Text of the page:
Legendary creative Julia Cameron once said that ‘Art opens the closets, airs out the cellars and the attics and brings healing.’ For Artist Di Hanson, the statement couldn’t be more true.

After losing her sister Sue, a geologist, to a sudden brain aneurysm in 2007, Di found a collection of photographs of close-up minerals viewed under the microscope that Sue had taken before passing. The pictures were so beautiful that Di felt it necessary to show them to the world, despite not quite knowing the best way to display them. After initially displaying the photos on canvas and paper at various exhibitions over the years, the process of telling her sister’s story took an emotional toll and she decided to take a break for a while and study law.

“Sue knew that education was the key. So because I thought it would be something that would make her proud of me, I did a Master of Applied Law at UQ and my graduation day was again a really proud moment because I knew how pleased she would have been.”

After completing her degree, Di picked up the threads of her sister’s work with newfound vigour and began experimenting with different display formats – everything from mobile phone cases to timber and tile blocks. Eventually, she developed the process of transferring the images onto specialised photo paper and then applying the image to ceramic tiles and finishing them with resin. The resulting products were vibrant and polished – so good in fact that Di decided to show them to a few tile shops in Toowoomba.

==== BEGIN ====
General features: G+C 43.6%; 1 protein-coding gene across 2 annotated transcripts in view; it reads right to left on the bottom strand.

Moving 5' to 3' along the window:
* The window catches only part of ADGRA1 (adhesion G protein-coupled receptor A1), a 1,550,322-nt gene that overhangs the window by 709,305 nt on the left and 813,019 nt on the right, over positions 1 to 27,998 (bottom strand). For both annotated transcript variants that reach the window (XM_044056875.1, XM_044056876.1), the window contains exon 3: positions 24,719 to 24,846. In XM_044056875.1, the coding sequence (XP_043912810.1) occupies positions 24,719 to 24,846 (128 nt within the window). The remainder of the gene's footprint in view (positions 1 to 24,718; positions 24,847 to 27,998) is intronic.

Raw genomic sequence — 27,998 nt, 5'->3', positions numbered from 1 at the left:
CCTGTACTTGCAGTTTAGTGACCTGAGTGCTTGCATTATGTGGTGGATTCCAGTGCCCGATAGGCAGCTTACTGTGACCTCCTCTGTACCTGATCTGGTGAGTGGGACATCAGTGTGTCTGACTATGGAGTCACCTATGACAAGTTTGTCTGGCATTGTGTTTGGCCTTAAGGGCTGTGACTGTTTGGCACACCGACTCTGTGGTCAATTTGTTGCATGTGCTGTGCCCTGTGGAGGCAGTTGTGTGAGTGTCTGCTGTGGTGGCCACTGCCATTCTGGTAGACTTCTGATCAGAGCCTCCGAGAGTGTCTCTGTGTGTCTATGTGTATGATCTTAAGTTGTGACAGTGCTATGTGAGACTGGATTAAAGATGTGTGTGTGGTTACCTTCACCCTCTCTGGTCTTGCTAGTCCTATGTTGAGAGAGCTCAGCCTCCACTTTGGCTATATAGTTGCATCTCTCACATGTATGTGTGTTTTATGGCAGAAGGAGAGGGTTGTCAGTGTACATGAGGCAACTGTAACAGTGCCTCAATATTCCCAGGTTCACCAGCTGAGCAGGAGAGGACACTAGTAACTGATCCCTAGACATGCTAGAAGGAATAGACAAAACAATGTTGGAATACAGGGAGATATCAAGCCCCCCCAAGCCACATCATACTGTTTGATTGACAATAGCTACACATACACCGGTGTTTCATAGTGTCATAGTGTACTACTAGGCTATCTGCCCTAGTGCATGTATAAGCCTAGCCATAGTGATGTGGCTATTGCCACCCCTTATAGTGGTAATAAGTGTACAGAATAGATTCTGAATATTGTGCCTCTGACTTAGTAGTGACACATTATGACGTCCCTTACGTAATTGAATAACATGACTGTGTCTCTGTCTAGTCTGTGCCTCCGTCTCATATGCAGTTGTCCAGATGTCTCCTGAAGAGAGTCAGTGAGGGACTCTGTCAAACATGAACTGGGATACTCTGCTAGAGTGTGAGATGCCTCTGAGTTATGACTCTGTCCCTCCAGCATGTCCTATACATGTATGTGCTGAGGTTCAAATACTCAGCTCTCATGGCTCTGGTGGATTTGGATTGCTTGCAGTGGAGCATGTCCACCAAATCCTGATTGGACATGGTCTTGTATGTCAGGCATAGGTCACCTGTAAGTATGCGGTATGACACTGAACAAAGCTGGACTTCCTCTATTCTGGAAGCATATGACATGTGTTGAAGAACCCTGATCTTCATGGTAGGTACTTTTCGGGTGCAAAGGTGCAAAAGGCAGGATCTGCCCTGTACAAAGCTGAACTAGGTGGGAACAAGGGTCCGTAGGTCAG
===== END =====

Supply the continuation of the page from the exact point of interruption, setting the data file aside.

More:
Fast forward 10 years and Di is still creating. She transfers some other images to tiles for special requests but her focus is still primarily on her sister’s beautiful photographs and sharing them with the world.

“Even after 10 years of working with the images they still take my breath away and inspire me every day.”

On the topic of not having a background as an artist, Di remarked,

“Sue was fearless and really understood that you have to grab life with both hands and give everything a try. Everyday I try to be more like her by giving things a shot even if it scares me.”

When asked what the future holds, Di isn’t focused on personal gain or profit.

“I’d really like to use my artworks as a means of getting and keeping Sue’s beautiful images in front of other people. While I love working with other beautiful images on my tiles, my real passion lies with Sue’s photos and my interpretation of her images through my artwork. It keeps her close to me, I constantly find myself wondering how she would handle issues and problems that come up in the course of my work.”

Di lives in Toowoomba and holds local exhibitions of her work throughout the year. You can find her mineral tiles on her Etsy site along with a selection of larger pieces and custom furniture, or visit her website to view her full collection.

 

Banner image: Sue working at the lathe as a geologist

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